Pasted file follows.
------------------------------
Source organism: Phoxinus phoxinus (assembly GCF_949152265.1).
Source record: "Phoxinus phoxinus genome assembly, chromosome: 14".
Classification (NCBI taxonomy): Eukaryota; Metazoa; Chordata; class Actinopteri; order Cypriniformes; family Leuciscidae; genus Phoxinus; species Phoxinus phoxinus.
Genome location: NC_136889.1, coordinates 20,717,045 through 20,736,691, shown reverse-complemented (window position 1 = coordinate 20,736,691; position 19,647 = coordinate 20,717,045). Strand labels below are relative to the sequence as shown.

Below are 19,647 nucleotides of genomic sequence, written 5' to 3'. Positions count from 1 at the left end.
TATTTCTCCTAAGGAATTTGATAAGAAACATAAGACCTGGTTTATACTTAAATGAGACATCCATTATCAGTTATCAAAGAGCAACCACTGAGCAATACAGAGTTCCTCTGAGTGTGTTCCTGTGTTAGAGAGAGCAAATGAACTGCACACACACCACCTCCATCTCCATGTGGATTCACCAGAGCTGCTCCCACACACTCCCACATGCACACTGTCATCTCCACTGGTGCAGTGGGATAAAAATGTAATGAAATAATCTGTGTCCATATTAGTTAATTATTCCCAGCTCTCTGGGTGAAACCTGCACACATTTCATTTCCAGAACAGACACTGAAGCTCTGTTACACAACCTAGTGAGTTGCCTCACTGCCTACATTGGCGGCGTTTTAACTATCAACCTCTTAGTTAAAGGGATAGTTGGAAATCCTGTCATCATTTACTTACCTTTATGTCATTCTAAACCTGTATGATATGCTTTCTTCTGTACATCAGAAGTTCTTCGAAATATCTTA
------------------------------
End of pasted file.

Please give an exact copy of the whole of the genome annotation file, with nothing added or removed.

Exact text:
Source organism: Phoxinus phoxinus (assembly GCF_949152265.1).
Source record: "Phoxinus phoxinus genome assembly, chromosome: 14".
Classification (NCBI taxonomy): Eukaryota; Metazoa; Chordata; class Actinopteri; order Cypriniformes; family Leuciscidae; genus Phoxinus; species Phoxinus phoxinus.
Genome location: NC_136889.1, coordinates 20,717,045 through 20,736,691, shown reverse-complemented (window position 1 = coordinate 20,736,691; position 19,647 = coordinate 20,717,045). Strand labels below are relative to the sequence as shown.

Below are 19,647 nucleotides of genomic sequence, written 5' to 3'. Positions count from 1 at the left end.
TATTTCTCCTAAGGAATTTGATAAGAAACATAAGACCTGGTTTATACTTAAATGAGACATCCATTATCAGTTATCAAAGAGCAACCACTGAGCAATACAGAGTTCCTCTGAGTGTGTTCCTGTGTTAGAGAGAGCAAATGAACTGCACACACACCACCTCCATCTCCATGTGGATTCACCAGAGCTGCTCCCACACACTCCCACATGCACACTGTCATCTCCACTGGTGCAGTGGGATAAAAATGTAATGAAATAATCTGTGTCCATATTAGTTAATTATTCCCAGCTCTCTGGGTGAAACCTGCACACATTTCATTTCCAGAACAGACACTGAAGCTCTGTTACACAACCTAGTGAGTTGCCTCACTGCCTACATTGGCGGCGTTTTAACTATCAACCTCTTAGTTAAAGGGATAGTTGGAAATCCTGTCATCATTTACTTACCTTTATGTCATTCTAAACCTGTATGATATGCTTTCTTCTGTACATCAGAAGTTCTTCGAAATATCTTA